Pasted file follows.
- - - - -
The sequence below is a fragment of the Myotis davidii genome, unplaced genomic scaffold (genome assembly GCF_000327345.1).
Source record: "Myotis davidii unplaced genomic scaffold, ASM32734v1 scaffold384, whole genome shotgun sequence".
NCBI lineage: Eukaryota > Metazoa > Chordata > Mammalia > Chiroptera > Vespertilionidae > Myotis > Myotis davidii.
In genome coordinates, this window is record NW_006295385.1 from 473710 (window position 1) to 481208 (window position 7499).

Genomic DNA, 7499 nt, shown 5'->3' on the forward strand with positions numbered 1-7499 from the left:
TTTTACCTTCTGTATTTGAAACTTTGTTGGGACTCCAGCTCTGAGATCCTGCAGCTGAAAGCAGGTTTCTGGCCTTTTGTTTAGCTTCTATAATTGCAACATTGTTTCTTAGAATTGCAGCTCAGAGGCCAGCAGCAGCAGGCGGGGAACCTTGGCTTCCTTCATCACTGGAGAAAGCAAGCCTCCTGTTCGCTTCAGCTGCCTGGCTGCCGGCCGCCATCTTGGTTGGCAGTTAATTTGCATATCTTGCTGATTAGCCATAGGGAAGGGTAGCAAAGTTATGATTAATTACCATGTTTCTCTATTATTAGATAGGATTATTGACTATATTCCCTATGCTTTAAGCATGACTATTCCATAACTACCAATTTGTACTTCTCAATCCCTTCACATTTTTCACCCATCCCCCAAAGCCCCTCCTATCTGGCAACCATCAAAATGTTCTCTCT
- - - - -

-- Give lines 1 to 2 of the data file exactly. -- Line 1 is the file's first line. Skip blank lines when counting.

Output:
The sequence below is a fragment of the Myotis davidii genome, unplaced genomic scaffold (genome assembly GCF_000327345.1).
Source record: "Myotis davidii unplaced genomic scaffold, ASM32734v1 scaffold384, whole genome shotgun sequence".